Senators Share Spotlight With Sotomayor

The Senate Judiciary Committee spent Tuesday questioning Supreme Court nominee Sonia Sotomayor about her judicial philosophy among other things. Dana Milbank, a columnist for The Washington Post, was at the hearing, and he tells Steve Inskeep it was a great opportunity for political theater.

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RENEE MONTAGNE, host:

This is MORNING EDITION from NPR News. Good morning, I'm Renee Montagne.

STEVE INSKEEP, host:

And I'm Steve Inskeep. This week's hearings for a Supreme Court nominee offered an opportunity for senators to try to put Sonia Sotomayor on the record. It's also a great opportunity for political theater. Dana Milbank reviewed the performance for the Washington Post. He's in our studios.

Good morning.

Mr. DANA MILBANK (Washington Post): Good morning, Steve.

INSKEEP: How does this compare to some other Supreme Court hearings you've attended?

Mr. MILBANK: Well, sadly I was born too late to see Bork and Thomas.

(Soundbite of laughter)

Mr. MILBANK: And we were cheated out of Harriet Miers, was really hoping for that one. But you know, it was the best we could've hoped for considering that it's really a non-event. They have 60 Democrats in the Senate. She's going to get through unless she pretty much confesses to being Dick Cheney's secret legal advisor. So it really became an issue of senators basically leaving her alone. She's not saying anything. They just argued among themselves.

INSKEEP: Although there were some sharp questions, for example, about nunchucks. How did they come into the discussion?

Mr. MILBANK: Well, right. Because the nominee can't talk about, say, abortion or something on everybody's mind, they sort of speak in code. So the first question, the Chairman Patrick Leahy started asking about the Tarzan burglar, some guy who would swing into people's houses. She prosecuted this Tarzan fellow.

Apparently this got people in a swinging mood, because then Orrin Hatch of Utah started asking about a case involving nunchucks. Suddenly they were talking about martial arts and ninja warfare. And it's unusual to see Orrin Hatch, in his 70s from Utah…

INSKEEP: Although in fairness, I think we've reported on our air about nunchucks. I mean, it was a real case…

Mr. MILBANK: Not enough, Steve…

INSKEEP: …and it was getting into questions about gun control. I mean, people are trying to figure out her record.

Mr. MILBANK: Right. You have to speak in code because you can't really get at the heart of the issue, so let's talk nunchucks.

INSKEEP: Well, granting that the words were a little bit unsatisfying - even if you are going to a serious issue with a serious question, the nominee is coached - any nominee is coached to be careful about what they say. Did the body language among the senators and the nominee tell you anything?

Mr. MILBANK: Well, the senators were certainly frustrated. The nominee, if you sort of just looked at her face and her words, she seemed to be confident. But I noticed an excessive amount of blinking, which sort of indicated - the blink rate would go up considerably when the difficult questions. So when Leahy, the chairman, asked her about the wise Latina, I counted 247 blinks during that answer.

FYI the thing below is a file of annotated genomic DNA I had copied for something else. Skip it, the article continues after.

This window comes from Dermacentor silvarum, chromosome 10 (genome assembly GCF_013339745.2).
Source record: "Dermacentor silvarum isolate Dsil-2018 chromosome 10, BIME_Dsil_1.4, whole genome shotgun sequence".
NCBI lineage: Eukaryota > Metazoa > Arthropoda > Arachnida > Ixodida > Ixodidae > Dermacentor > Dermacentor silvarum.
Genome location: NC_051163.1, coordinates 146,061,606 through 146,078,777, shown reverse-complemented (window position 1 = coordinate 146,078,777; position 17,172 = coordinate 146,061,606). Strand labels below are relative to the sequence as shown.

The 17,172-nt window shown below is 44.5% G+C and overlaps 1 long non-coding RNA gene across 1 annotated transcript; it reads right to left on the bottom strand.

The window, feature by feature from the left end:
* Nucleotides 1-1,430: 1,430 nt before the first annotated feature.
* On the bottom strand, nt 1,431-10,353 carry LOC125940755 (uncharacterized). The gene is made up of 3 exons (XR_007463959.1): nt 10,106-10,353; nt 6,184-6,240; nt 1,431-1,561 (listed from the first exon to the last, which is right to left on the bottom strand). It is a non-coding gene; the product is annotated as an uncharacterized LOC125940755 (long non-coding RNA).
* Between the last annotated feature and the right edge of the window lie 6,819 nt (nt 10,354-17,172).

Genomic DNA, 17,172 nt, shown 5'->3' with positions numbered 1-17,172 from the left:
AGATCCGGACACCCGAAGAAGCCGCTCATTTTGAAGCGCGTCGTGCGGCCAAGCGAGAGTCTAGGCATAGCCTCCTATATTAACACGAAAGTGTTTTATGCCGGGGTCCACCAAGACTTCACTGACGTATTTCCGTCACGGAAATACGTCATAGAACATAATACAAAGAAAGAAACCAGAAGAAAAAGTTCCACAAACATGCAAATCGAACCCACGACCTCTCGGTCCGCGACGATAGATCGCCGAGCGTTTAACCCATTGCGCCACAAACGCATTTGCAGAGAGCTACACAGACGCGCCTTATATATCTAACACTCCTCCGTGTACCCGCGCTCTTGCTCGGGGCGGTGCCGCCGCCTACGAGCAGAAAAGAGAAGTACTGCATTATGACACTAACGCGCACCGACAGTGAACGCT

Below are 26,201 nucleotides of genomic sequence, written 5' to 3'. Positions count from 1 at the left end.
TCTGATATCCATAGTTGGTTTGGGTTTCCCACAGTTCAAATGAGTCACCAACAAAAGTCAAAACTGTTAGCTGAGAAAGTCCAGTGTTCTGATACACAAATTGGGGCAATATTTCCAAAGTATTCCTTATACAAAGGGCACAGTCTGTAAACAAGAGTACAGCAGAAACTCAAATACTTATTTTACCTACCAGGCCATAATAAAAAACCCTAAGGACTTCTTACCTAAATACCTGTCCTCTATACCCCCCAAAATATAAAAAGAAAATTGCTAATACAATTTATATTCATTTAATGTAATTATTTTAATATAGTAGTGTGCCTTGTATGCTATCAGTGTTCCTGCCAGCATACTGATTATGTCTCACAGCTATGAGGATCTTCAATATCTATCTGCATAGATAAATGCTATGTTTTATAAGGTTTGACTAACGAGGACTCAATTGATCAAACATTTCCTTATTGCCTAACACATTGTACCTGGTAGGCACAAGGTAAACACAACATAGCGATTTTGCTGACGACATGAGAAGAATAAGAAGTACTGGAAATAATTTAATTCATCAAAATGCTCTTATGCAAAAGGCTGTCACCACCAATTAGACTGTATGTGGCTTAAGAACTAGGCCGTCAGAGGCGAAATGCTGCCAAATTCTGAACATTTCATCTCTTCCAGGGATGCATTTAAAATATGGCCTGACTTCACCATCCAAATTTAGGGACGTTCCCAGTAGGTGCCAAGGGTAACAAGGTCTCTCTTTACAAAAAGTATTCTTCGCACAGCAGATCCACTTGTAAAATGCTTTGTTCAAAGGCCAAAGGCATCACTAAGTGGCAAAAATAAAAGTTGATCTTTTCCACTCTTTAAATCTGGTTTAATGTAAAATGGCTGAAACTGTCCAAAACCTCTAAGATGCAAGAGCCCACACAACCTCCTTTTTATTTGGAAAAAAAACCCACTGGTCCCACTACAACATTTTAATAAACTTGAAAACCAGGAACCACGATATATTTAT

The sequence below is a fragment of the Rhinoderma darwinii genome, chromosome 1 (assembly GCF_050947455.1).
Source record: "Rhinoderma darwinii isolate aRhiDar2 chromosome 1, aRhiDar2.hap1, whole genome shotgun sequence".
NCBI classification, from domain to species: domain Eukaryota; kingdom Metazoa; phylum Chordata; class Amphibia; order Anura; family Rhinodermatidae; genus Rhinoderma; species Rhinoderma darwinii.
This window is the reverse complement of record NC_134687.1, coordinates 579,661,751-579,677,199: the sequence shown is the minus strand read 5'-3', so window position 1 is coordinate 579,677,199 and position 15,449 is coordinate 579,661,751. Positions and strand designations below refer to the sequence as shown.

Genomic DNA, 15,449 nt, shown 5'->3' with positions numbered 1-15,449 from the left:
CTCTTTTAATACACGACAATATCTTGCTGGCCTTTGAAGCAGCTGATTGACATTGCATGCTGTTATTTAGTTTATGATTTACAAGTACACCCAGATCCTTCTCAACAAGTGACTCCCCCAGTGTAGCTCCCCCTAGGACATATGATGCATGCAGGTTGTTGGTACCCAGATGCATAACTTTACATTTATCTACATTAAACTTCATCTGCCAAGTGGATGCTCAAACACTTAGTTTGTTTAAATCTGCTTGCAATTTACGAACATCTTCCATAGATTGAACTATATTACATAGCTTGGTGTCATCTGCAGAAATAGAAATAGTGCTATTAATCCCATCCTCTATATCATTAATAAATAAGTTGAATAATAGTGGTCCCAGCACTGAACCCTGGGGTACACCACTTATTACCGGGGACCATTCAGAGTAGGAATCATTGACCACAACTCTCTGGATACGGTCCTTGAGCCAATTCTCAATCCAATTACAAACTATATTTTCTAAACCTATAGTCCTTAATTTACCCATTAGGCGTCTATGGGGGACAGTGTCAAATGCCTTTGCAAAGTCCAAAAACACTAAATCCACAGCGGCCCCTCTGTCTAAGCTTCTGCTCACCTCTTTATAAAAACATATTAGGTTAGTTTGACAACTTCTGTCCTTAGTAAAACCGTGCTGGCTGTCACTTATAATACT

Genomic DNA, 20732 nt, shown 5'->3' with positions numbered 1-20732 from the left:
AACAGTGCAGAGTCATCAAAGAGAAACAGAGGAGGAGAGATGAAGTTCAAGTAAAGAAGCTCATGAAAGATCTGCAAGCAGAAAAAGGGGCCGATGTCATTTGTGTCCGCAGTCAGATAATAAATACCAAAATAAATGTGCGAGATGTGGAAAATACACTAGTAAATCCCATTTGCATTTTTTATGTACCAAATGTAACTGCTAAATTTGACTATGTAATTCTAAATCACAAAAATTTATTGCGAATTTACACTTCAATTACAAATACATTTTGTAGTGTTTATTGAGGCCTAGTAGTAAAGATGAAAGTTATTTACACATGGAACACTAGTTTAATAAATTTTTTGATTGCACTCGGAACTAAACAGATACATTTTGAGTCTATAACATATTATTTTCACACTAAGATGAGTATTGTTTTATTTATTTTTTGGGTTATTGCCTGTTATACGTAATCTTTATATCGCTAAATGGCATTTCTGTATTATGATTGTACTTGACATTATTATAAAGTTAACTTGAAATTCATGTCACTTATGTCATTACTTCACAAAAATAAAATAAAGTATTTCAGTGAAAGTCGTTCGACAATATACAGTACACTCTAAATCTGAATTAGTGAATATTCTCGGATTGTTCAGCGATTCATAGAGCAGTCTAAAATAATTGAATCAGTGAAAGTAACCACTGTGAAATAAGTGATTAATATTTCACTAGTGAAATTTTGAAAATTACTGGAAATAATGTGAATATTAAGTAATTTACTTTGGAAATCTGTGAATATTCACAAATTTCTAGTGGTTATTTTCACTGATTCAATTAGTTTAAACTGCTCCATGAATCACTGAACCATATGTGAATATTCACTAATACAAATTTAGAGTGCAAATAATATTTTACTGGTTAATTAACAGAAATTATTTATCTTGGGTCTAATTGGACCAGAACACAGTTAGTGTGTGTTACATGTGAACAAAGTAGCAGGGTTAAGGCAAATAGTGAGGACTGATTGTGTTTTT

(Soundbite of laughter)

Now, I may have missed a few. And I think the blink rate - BPM, blinks per minute - was about 100 for much of the morning.

INSKEEP: Okay. And that's some kind of judge of - I think that's whether you're a conservative or liberal judge, the number of blinks that you have.

Mr. MILBANK: It could've been maybe Morse code for the Democrats.

INSKEEP: Let me ask seriously, though, Dana Milbank, about the thing you just referred to though - the wise Latina remark. As we heard on Nina Totenberg's reporting from the hearing, Sonia Sotomayor said she referred to a wise Latina because she said that when she made that remark - that a wise Latina women would make a better judgment than a white man in some circumstances - she said she was playing off of Sandra Day O'Connor's remark that a wise old woman and a wise old man would reach the same conclusion. But didn't she actually say a wise Latina would make a better decision than somebody else?

Mr. MILBANK: That was the problem. It was originally misstated, I think purposely, by the chairman to try to sort of anodize it. But she said it was a rhetorical flourish and it was wrong. She didn't exactly say why.

So I think what she doesn't want to get - address the particular issue there that the Republicans are trying to get her to address. In fact, is the substance of that true? Are you better off because of your heritage?

INSKEEP: Do you believe that your heritage leads you to make…

Mr. MILBANK: Right. But she's got her formulation. I expect we'll hear it again today - rhetorical flourish. I think she learned that from Joe Biden.

INSKEEP: Did she try to rephrase this and simply say that lots of different people can have valuable experiences or did she simply say it's all about the law, background has nothing to do with it?

Mr. MILBANK: She tiptoed a little bit in that direction. I think the idea for her is less is more. Say as little as possible. In fact, the Republicans were begging her - Lindsey Graham was saying people make mistakes, you can admit to this. But she really doesn't want to go down that road.

INSKEEP: Dana Milbank, thanks for coming by.

Mr. MILBANK: My pleasure.

INSKEEP: He reports for the Washington Post.

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